# Function defined on/over/from A to B

how should one read

in plain English?

In the following sentence, for example: "let f be a function defined on/over/from/(other) A to/(other) B"?

edit:

This post has been tagged as a possible duplicate to this question. However, I originally I posted this as a followup question on the page in question, and has subsequently been deleted by a moderator:

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and someone commented:

``````Hi @Mogu ... even for related questions, you can (and should) post it as a new question.
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The question in the other post regarded the prepositions to be used with respect to the domain of a function, whereas mine is also concerned with its codomain, and whether or not the act of mentioning the codomain in a sentence changes what prepositions should be used to relate to its domain as well.

• Possible duplicate of "Function defined on/over the set A" Jun 11, 2019 at 13:16
• That symbolism could read in a number of ways, depending on what kind of mathematics you're talking about. You could say Let `f` be a mapping of `A` into `B`, or Let `f` be a mapping of `A` onto `B`, or Let `f` be a function with domain `A` and range `B`. Some prepositions (like into and onto) have meaning by definition; others, like from, invoke some metaphor. In the case of from, it's a motion metaphor, mathematizable as a vector, for instance, or direction of integration. Jun 11, 2019 at 13:43
• @AleksandrH haha, I posted this as a followup question on that very thread, which got deleted by a moderator indicating that this should by asked on a thread of its own.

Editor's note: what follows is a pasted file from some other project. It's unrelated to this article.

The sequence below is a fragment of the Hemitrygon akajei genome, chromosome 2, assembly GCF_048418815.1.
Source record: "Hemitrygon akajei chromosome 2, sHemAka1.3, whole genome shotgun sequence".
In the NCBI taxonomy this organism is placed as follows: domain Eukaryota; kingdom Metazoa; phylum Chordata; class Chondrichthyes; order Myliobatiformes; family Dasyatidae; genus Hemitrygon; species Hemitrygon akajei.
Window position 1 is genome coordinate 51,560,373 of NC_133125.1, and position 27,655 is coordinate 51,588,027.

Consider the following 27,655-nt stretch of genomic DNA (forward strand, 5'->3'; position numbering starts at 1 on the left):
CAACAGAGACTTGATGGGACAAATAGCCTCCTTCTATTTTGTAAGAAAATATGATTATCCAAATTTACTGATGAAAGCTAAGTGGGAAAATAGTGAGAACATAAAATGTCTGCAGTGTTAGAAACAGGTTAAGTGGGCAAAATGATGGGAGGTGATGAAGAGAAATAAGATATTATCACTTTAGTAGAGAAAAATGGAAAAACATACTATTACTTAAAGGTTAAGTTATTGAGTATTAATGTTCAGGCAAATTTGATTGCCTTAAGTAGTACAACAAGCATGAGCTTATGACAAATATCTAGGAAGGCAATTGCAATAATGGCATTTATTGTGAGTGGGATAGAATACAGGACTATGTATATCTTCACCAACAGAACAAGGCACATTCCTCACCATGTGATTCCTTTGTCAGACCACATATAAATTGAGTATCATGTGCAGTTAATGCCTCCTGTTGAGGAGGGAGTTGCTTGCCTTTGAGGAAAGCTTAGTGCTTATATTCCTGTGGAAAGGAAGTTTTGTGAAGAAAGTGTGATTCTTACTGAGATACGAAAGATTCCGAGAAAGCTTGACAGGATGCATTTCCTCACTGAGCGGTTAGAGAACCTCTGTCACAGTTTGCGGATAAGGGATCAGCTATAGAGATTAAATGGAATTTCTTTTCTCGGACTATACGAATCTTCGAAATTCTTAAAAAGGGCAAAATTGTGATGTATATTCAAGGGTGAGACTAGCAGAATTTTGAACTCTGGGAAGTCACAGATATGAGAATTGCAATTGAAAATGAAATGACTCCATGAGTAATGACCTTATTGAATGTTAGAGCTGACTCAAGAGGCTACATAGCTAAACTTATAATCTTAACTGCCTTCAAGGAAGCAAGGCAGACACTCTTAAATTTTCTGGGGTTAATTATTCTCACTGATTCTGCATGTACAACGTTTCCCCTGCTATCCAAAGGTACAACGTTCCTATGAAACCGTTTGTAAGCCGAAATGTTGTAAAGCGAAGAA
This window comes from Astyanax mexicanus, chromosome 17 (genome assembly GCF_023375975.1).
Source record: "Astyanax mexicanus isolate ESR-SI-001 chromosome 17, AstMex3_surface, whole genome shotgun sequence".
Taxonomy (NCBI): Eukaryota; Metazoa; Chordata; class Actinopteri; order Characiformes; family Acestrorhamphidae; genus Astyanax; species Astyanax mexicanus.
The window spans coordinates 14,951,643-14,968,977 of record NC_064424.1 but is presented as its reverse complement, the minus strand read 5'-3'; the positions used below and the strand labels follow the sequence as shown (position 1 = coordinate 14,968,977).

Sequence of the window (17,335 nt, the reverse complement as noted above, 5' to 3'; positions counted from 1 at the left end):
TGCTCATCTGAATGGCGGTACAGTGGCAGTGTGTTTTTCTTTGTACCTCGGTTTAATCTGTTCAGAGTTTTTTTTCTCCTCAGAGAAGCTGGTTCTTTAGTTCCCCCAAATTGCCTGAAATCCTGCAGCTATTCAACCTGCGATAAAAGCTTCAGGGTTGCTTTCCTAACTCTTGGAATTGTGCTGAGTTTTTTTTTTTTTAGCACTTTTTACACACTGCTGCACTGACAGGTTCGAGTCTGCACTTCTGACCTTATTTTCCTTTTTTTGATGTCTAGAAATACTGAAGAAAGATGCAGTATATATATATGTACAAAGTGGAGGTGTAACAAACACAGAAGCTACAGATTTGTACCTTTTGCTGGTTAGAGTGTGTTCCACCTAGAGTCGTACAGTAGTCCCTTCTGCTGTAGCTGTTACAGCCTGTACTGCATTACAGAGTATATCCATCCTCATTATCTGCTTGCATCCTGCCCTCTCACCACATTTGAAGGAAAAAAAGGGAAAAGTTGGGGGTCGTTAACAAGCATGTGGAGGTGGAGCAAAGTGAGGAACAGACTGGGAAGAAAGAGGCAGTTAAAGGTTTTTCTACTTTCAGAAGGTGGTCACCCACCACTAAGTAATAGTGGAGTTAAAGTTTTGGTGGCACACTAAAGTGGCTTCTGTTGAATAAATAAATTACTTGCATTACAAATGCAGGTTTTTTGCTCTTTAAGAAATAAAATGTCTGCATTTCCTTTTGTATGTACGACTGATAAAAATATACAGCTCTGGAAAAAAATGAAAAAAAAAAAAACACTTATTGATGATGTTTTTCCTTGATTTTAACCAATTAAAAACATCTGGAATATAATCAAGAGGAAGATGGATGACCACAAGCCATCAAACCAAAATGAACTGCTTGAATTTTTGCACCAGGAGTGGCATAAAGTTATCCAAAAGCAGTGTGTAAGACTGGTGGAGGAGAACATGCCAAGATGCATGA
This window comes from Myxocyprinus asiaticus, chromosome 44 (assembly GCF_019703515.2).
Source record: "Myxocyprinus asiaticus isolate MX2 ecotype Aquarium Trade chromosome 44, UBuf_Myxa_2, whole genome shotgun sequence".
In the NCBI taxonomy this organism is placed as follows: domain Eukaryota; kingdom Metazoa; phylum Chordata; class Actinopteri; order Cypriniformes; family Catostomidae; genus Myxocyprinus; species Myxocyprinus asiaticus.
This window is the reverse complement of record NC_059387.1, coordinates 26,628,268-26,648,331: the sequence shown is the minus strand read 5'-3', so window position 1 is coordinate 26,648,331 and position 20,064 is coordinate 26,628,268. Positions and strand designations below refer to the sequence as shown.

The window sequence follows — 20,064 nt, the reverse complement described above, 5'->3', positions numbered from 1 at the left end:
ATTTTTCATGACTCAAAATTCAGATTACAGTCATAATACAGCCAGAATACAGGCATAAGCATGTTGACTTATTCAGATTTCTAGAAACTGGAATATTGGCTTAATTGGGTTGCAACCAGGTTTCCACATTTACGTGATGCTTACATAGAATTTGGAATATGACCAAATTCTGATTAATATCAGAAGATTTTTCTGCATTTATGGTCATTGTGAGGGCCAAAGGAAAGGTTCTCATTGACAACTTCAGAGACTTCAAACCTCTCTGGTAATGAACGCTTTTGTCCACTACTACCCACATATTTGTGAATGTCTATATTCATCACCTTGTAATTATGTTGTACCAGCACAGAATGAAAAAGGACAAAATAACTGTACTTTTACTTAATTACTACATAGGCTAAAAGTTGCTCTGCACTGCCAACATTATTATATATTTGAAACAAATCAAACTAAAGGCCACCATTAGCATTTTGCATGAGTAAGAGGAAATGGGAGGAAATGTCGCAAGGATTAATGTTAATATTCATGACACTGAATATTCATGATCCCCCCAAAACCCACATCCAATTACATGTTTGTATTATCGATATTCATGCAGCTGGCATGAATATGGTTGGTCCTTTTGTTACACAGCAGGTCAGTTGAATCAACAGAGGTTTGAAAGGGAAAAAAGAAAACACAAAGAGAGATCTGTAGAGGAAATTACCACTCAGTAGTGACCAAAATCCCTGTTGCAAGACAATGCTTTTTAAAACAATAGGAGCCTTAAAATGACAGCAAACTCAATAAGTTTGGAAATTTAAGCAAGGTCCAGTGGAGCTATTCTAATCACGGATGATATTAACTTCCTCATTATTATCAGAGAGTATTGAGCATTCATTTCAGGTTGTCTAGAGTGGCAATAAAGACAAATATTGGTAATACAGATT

– Mogu
Jun 11, 2019 at 15:11
• @John Lawler ok, but "into" and "onto" are too specific. I was looking for the English equivalent of the French "sur A dans B". Would (on,in) work?
– Mogu
Jun 11, 2019 at 15:23
• f is a function from A into B. You can also use "mapping" instead of function, and you can use "to" instead of "into". If you really want "defined" then it should be "defined on A", but the combination of that with "into B" or with "to B" sounds awkward to me. Jun 12, 2019 at 2:02

Personally, I would not want to stick more words into the verbalized phrase than there are symbols in the writing. I would prefer to vocalize the given expression as:

"f from A to B"

This might be part of a sentence like, "We define the function f from A to B in the following way...", and so forth.

"Let f be a function from A to B"

if there is nothing else. Variations are on the 'to': 'into'/'onto' for injective/surjective function s respectively (if that is something you want to say there).

If the function is A -> A, you can say more compactly:

"Let f be a function on A."

• I disagree with two things in this answer: "Into" does not mean injective; it's synonymous with "to" in this context. And "function on A" means only that the function's domain is A, not that the codomain is also A; it leaves the codomain entirely unspecified. (In contrast, "unary operation on A" would mean that the domain and codomain are both A. But that's not what this question is about.) Mar 26, 2020 at 2:13